Usually the best way to share data is to publish it with the help of established data archives and data services. Good data sharing practices guarantee proper data documentation and dissemination of data to secondary users with sufficient guidance.

Well developed standards of data documentation, data citation, and researchers’ resumés allow primary users and other data producers to specify their merits and ownership of data. Secondary users of data are expected to credit the original data producers by citing their data. The best way to allow this is publishing data with well developed standards.

Technological development and demands of efficiency in public investments have boosted open data initiatives during recent years. International organizations, national science policy makers, research funding agencies, as well as publishers of research results have introduced data policies favorable for data sharing.

IFDO points out key resources to keep on track with data sharing, and monitor national data policies especially related to social sciences and humanities.

Sources/Recommended Reading:

UK/JISC: Comparative Study of International Approaches to Enabling the Sharing of Research Data (2008)

OECD Principles and Guidelines for Access to Research Data from Public Funding (2007)

Riding the wave. How Europe can gain from the rising tide of scientific data. Final report of the High Level Expert Group on Scientific Data, A submission to the European Commission, October 2010.

NSF: Dissemination and Sharing of Research Results

ICPSR at 50: Facilitating Research and Data Sharing

Data sharing and the Council of European Social Science Data Archives (CESSDA)

Data preservation, or more specifically, digital data preservation, refers to the series of managed activities necessary to ensure continued access to digital materials for as long as necessary.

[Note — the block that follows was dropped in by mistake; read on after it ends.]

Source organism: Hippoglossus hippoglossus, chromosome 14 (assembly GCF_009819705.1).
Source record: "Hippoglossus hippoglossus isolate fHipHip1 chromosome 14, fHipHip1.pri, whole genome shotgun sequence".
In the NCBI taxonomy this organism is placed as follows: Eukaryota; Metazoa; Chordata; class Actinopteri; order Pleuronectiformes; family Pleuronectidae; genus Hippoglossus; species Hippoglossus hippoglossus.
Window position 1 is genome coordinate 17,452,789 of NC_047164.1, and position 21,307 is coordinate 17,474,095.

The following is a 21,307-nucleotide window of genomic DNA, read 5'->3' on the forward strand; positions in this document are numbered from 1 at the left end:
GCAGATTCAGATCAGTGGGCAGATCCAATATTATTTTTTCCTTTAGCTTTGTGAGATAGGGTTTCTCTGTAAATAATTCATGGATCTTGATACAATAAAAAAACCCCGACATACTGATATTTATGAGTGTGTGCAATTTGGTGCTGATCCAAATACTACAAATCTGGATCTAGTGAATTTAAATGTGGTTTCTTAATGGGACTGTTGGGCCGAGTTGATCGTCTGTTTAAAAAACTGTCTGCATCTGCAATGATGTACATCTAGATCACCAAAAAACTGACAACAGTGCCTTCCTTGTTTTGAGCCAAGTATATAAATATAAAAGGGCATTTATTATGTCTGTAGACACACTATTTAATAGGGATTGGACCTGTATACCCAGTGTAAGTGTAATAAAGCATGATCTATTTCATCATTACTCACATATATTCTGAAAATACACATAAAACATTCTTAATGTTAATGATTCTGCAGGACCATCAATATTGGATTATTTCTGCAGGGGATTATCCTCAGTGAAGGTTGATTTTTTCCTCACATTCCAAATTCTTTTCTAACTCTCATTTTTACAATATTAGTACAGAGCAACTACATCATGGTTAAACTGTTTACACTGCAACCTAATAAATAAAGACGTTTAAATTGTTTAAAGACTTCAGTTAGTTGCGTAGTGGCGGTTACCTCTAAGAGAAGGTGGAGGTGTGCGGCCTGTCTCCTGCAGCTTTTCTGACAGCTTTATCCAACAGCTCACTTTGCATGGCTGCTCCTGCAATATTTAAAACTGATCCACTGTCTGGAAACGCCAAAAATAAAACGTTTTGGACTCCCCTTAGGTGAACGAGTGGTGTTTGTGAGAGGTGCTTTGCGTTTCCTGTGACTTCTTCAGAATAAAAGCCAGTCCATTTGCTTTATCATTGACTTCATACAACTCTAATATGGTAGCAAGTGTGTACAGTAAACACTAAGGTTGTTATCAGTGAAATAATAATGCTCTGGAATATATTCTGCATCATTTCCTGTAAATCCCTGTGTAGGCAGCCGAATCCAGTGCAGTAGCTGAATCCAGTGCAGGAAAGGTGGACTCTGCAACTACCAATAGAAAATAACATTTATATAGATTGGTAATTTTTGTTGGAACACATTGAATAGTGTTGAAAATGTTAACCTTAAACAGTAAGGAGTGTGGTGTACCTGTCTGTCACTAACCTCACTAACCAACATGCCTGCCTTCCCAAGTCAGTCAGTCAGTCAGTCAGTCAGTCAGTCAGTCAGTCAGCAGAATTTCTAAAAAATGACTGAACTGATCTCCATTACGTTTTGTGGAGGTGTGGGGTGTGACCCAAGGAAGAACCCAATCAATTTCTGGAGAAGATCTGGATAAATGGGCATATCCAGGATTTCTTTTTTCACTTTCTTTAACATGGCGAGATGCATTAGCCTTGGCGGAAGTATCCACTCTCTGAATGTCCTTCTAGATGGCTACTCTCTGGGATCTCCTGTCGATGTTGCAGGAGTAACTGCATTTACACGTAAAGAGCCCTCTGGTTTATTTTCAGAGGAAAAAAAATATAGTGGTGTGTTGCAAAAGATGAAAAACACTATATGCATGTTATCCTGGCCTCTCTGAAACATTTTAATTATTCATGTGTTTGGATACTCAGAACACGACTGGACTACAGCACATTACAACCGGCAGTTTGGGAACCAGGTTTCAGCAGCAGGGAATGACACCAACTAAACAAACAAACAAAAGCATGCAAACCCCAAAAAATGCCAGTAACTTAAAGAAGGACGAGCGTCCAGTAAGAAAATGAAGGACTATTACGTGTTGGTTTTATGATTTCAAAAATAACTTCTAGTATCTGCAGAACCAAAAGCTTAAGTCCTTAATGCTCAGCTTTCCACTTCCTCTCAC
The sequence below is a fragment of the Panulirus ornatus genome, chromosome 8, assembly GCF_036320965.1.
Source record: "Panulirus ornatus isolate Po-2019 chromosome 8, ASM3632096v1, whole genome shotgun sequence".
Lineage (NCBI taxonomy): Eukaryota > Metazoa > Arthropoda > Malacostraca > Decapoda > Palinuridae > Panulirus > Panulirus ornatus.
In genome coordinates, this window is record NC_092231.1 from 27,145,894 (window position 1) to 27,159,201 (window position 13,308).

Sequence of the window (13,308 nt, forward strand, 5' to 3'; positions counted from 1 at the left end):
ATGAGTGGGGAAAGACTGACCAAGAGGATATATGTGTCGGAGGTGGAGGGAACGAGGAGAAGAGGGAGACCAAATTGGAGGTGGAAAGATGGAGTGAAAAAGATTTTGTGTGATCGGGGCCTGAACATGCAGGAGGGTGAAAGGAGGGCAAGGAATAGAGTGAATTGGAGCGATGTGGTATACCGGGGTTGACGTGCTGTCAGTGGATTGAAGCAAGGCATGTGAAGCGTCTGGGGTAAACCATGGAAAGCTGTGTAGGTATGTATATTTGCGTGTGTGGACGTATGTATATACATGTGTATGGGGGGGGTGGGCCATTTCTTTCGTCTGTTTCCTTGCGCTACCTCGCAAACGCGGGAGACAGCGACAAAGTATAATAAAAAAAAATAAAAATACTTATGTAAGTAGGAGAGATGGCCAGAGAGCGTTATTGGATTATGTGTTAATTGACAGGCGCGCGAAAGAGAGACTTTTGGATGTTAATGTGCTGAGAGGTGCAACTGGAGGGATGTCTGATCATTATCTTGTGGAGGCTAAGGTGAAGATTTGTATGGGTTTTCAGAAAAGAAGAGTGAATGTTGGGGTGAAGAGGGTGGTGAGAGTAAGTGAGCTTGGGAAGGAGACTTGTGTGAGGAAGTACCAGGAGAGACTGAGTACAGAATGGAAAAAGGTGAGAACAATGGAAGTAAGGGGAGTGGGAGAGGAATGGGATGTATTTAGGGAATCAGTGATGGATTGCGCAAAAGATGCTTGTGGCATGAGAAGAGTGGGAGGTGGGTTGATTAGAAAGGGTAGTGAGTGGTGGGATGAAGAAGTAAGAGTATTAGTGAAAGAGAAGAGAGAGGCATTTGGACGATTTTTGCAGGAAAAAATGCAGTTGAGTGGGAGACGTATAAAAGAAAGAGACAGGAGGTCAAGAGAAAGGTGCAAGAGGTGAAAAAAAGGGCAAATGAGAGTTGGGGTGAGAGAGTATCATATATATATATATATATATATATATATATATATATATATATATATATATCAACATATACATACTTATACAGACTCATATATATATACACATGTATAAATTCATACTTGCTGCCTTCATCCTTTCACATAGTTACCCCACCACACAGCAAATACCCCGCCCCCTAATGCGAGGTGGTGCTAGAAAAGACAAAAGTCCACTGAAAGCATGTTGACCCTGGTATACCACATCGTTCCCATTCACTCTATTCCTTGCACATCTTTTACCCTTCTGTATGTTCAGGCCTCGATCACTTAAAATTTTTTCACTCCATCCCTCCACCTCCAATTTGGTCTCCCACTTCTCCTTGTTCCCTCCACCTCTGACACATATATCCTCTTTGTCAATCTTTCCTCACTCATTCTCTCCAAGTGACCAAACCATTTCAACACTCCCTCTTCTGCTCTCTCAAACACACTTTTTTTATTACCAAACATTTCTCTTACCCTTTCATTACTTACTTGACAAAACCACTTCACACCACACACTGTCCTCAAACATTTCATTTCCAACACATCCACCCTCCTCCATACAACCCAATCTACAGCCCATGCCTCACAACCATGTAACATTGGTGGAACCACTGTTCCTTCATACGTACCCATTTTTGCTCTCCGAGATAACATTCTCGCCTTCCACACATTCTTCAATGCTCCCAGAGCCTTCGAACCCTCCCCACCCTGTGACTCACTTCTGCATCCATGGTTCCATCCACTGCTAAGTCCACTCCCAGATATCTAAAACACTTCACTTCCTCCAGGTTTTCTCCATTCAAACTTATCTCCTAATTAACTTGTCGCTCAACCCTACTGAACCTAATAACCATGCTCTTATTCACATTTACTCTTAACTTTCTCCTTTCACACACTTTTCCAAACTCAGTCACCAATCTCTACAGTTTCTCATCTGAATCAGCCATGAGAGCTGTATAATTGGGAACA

This broad definition of data preservation refers to all of the actions required to maintain access to digital materials beyond the limits of media failure or technological change. Long-term preservation can be defined as the ability to provide continued access to digital materials, or at least to the information contained in them, indefinitely.

A sustainable preservation program should address organizational issuestechnological concerns and the digital curation/data management process.

Organizational infrastructure includes the policies, procedures, practices and people — the basic elements of data preservation requirements. This includes the purpose, scope and objectives of the organizations; the legal and regulatory framework, and all aspects of funding and resource planning.

Technological concerns deals with the IT architecture of the organization. That is, the requisite equipment, software, hardware, skills, a secure environment and an updated media monitoring and refreshment strategy.

Data curation refers to the active management of data through its life cycle of interest and usefulness to a designated community. Data curation activities enable data discovery and retrieval, maintain its quality, add value, and provide for re-use over time. As such, it includes all processes in the organization that involves data management. That is, pre-ingest initiatives; ingest functions; archival storage and preservation; and disseminating and providing access to data for its designated community.


Sources/Recommended reading:

DPC Digital Preservation Handbook

IHSN: Principles and Good Practice for Preserving Data. IHSN Working Paper No 003. December 2009.

CCSDS: Reference Model for an Open Archival Information System (OAIS).

Audit and Certification of Trustworthy Digital Repositories. Magenta Book. Issue 1. September 2011.